BMA Concise Guide to Medicine & Drugs

Chloroquine

Brand names Avloclor, Malarivon, Nivaquine

Used in the following combined preparation Paludrine/Avloclor

QUICK REFERENCE

Drug group Antimalarial drug and disease-modifying antirheumatic drug

Overdose danger rating High

Dependence rating Low

Prescription needed No (malaria prevention); Yes (other uses)

Available as generic Yes

GENERAL INFORMATION

Chloroquine is used for the prevention and treatment of malaria. It usually clears an attack in three days. Injections may be given for a severe attack. To prevent malaria, a low dose is given once weekly, starting one week before visiting a high-risk area and continuing through four weeks after leaving. Chloroquine is not suitable for use in all parts of the world as resistance to the drug has developed in some areas. The other main use is in the treatment of autoimmune diseases, such as rheumatoid arthritis and lupus erythematosus.

Common side effects include nausea, headache, diarrhoea, and abdominal cramps. Occsionally a rash develops. Chloroquine can damage the retina during prolonged treatment, causing blurred vision that may progress to blindness. Regular eye examinations are performed to detect early changes.

INFORMATION FOR USERS

Follow instructions on the label. Call your doctor if symptoms worsen.

How taken/used Tablets, liquid, injection.

Frequency and timing of doses By mouth 1 x weekly (prevention of malaria); 1–2 x daily (treatment of malaria); 1 x daily (arthritis); 1–2 x daily (lupus erythematosus).

Adult dosage range Prevention of malaria 310mg (2 tablets) as a single dose on the same day each week. Start 1 week before entering endemic area, and continue for 4 weeks after leaving. Treatment of malaria Initial dose 620mg (4 tablets) and following doses 310mg. Rheumatoid arthritis 150mg (1 tablet) per day.

Onset of effect 2–3 days. In rheumatoid arthritis, full effect may not be felt for up to 6 months.

Duration of action Up to 1 week.

Diet advice None.

Storage Keep in original container at room temperature out of the reach of children.

Missed dose Take as soon as you remember but if your next dose is due within 24 hours (1 x weekly schedule), or 6 hours (1–2 x daily schedule), take a single dose now and skip the next.

Stopping the drug Do not stop the drug without consulting your doctor.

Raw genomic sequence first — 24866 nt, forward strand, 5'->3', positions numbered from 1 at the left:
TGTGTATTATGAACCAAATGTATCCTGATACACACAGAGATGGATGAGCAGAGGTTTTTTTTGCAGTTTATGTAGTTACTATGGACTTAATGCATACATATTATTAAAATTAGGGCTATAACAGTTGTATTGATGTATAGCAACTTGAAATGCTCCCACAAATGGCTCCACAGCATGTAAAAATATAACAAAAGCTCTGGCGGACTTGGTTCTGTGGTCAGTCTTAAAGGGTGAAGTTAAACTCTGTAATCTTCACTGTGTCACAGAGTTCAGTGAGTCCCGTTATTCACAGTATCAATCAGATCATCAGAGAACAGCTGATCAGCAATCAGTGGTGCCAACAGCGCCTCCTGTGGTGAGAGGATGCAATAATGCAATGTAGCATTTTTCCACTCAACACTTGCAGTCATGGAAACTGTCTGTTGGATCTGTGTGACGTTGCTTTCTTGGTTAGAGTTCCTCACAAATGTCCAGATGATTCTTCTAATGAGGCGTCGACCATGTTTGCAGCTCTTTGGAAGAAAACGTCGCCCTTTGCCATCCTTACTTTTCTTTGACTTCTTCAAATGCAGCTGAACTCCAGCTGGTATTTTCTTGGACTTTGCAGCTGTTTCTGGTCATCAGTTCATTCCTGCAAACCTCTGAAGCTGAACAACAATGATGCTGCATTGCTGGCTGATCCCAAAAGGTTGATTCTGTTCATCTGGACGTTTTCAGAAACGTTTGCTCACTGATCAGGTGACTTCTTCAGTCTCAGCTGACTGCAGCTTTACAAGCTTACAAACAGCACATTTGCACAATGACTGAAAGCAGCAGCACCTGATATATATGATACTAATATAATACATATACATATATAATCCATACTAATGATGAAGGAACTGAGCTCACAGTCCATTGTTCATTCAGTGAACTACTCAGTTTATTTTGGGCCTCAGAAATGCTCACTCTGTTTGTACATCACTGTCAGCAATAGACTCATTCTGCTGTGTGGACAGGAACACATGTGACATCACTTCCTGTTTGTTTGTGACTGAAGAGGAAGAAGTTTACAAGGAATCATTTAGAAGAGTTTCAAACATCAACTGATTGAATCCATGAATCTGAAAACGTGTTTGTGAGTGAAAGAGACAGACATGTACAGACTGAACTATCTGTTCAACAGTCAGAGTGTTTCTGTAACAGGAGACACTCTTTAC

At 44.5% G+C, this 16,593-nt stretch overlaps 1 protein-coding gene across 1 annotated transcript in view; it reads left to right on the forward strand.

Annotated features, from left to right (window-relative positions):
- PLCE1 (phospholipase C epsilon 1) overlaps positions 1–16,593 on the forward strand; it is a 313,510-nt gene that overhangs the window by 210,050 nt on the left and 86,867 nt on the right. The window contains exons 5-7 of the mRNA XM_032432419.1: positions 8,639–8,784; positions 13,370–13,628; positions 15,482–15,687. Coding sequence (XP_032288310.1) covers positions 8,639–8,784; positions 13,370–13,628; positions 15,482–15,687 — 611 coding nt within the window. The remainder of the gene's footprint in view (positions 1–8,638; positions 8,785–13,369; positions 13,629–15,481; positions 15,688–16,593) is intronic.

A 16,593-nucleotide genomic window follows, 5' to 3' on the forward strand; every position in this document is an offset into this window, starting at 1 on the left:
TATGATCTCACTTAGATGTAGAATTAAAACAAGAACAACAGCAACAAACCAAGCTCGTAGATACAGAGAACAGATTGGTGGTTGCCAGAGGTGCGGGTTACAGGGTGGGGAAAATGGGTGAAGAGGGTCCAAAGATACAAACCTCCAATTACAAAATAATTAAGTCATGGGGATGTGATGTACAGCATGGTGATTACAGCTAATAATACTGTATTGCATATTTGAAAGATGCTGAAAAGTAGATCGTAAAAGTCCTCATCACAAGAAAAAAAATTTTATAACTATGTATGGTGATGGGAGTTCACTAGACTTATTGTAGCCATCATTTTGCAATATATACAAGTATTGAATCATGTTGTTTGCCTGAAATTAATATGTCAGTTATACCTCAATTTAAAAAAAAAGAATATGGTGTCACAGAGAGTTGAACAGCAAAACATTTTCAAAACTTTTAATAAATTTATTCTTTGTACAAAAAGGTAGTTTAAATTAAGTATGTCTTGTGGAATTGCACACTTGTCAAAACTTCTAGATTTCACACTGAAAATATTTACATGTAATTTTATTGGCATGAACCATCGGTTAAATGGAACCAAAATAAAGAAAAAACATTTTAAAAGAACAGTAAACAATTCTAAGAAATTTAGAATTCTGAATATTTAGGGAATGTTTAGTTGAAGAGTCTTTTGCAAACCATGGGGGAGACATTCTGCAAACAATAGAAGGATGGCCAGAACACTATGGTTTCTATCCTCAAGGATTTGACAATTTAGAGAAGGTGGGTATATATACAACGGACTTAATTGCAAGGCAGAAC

OVERDOSE ACTION

Seek immediate medical advice in all cases. Take emergency action if breathing difficulties, seizures, or loss of consciousness occur.

POSSIBLE ADVERSE EFFECTS

Common side effects, such as nausea, diarrhoea, and abdominal pain, may be avoided by taking the drug with food. More rarely, chloroquine may cause dizziness, hearing problems, hair loss, or depigmentation of the skin; if so, you should consult your doctor. If you develop a rash or notice any changes in vision, stop taking the drug and consult your doctor promptly.

INTERACTIONS

Ciclosporin and digoxin Chloroquine increases blood levels of these drugs.

Antiepileptic drugs Chloroquine may reduce the effect of these drugs.

Amiodarone, bosutinib, droperidol, and moxifloxacin Chloroquine may increase the risk of abnormal heart rhythms if taken with these drugs.

Mefloquine may increase the risk of seizures if taken with chloroquine.

SPECIAL PRECAUTIONS

Be sure to consult your doctor or pharmacist before taking this drug if:

· You have liver or kidney problems.

· You have glucose-6-phosphate dehydrogenase (G6PD) deficiency.

· You have eye or vision problems.

· You have psoriasis.

· You have a history of epilepsy.

· You suffer from porphyria.

· You are taking other medicines.

Pregnancy No evidence of risk with low doses. High doses may affect the baby. Discuss the benefits versus the risks of malaria prevention with your doctor.

Breast-feeding The drug may pass into breast milk in small amounts. At normal doses, effects on the baby are unlikely. At high doses in the long term, discuss with your doctor.

Infants and children Reduced dose necessary.

Over 60 No special problems, except that it may be difficult to tell between changes in eyesight due to ageing, and those that are drug induced.

Driving and hazardous work Avoid such activities until you have learned how chloroquine affects you because the drug may cause dizziness and changes in vision.

Alcohol Keep consumption low.

PROLONGED USE

Prolonged use may cause eye damage and blood disorders.

Monitoring Periodic eye tests and blood counts must be carried out.